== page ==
On a whim yesterday, we bought a duck during our visit to the butchers. We’d never cooked a duck before, and thought it might be fun to try. Pete suggested that we roast the bird in our Römertopf clay baker, and it worked brilliantly!
We began by washing the bird under running water and removing any loose fat. It was dried and rubbed with a little Maldon salt, then laid in the presoaked clay baker and covered with the lid. The Römertopf baker needs to be submerged in cool water for at least 15 minutes before use, and it needs to go into a cold oven to ensure it doesn’t crack.
Once the pot was in the oven, the temperature was set to 200C with fan, and the duck was left to bake for two hours with the lid on. We took it out a couple of times during the cooking process and carefully poured the excess fat and liquid into a bowl. After the initial two hours, the bird was given an additional half an hour with the lid off to brown.
Edit July 14: we now bake the bird for 40 minutes at 200C with fan (lid on), followed by 2 hours at 150C with fan (lid on), then finish at 175C with fan (lid off) to brown and crisp. The fat and stock are poured off at both the 40 minute mark and when the lid is removed near the end. This results in a super tender duck!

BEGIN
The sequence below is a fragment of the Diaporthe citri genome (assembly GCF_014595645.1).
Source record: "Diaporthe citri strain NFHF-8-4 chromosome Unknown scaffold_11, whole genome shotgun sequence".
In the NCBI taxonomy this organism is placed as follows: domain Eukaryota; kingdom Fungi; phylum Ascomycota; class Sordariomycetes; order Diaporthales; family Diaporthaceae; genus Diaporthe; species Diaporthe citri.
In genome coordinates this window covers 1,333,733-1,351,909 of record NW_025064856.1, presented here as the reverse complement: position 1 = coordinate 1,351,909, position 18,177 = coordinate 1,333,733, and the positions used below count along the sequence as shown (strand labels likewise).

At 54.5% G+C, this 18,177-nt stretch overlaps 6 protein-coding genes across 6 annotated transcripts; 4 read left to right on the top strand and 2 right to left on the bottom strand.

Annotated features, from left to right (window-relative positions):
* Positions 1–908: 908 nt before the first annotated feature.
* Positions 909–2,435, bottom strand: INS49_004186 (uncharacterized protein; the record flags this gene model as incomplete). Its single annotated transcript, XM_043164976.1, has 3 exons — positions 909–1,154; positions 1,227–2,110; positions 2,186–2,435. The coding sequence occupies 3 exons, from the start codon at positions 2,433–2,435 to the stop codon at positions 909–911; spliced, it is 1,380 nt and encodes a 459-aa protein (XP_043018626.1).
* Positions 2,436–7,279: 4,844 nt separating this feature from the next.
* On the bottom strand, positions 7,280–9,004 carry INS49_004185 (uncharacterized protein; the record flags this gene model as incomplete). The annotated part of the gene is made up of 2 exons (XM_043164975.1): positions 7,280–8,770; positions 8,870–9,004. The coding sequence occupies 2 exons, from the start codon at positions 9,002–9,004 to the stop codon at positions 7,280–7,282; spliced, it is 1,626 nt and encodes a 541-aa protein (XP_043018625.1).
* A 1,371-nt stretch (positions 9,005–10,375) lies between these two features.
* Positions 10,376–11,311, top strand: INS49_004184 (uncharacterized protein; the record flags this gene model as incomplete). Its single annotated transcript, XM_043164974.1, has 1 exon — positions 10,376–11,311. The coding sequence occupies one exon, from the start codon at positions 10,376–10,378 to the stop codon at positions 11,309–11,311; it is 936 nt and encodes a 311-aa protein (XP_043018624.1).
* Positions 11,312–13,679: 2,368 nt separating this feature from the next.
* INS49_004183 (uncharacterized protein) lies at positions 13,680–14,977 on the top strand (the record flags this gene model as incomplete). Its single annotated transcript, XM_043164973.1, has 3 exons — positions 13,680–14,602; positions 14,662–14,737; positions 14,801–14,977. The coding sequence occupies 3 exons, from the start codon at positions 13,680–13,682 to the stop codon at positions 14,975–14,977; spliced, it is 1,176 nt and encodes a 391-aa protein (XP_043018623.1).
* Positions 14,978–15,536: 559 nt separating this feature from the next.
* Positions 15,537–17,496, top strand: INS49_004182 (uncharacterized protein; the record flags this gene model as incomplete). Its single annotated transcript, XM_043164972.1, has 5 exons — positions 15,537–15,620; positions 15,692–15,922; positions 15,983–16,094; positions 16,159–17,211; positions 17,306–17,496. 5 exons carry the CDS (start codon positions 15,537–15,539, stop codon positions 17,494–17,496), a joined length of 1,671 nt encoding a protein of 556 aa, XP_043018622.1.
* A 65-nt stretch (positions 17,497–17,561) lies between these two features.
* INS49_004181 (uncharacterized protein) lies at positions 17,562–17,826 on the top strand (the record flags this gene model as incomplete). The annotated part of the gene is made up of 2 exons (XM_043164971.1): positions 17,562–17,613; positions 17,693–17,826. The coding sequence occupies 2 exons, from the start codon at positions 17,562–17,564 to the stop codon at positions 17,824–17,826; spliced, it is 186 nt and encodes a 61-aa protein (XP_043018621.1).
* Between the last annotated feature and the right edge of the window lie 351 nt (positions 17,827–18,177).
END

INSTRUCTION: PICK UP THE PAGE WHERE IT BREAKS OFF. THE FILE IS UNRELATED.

Despite the long oven time, the meat was very tender – possibly a product of the clay baker, which effectively steamed the bird as it was roasting. And because we’d poured the excess liquid off, the end result wasn’t particularly fatty, which was somewhat surprising.
We served the roast duck with our homemade plum sauce, steamed rice and a side of stir-fried green vegetables.
. . . . .
The bowl of liquid we’d drained off as the duck was roasting was left overnight in the fridge, during which time it separated and set. This morning I was able to stash into my freezer a container of duck fat, which will be perfect for very naughty roast potatoes…
…and a container of the most wonderfully concentrated duck stock. It set to a solid jelly – an indication of the high gelatin content. It will form the basis of a delicious mushroom risotto in the near future.
We always roast chickens (and now ducks) in the Römertopf baker. There are several reasons for this – the oven stays clean (notice how that was my first consideration?), and because the pot is presoaked, the cooked meat is moist and flavoursome.
However, the real bonus is that we end up with a small container of fantastically concentrated stock, which forms the basis of a second meal. I believe that if we’re going to eat meat, then we have a responsibility not to waste any of it, so being able to extend it just that little bit further makes me very happy!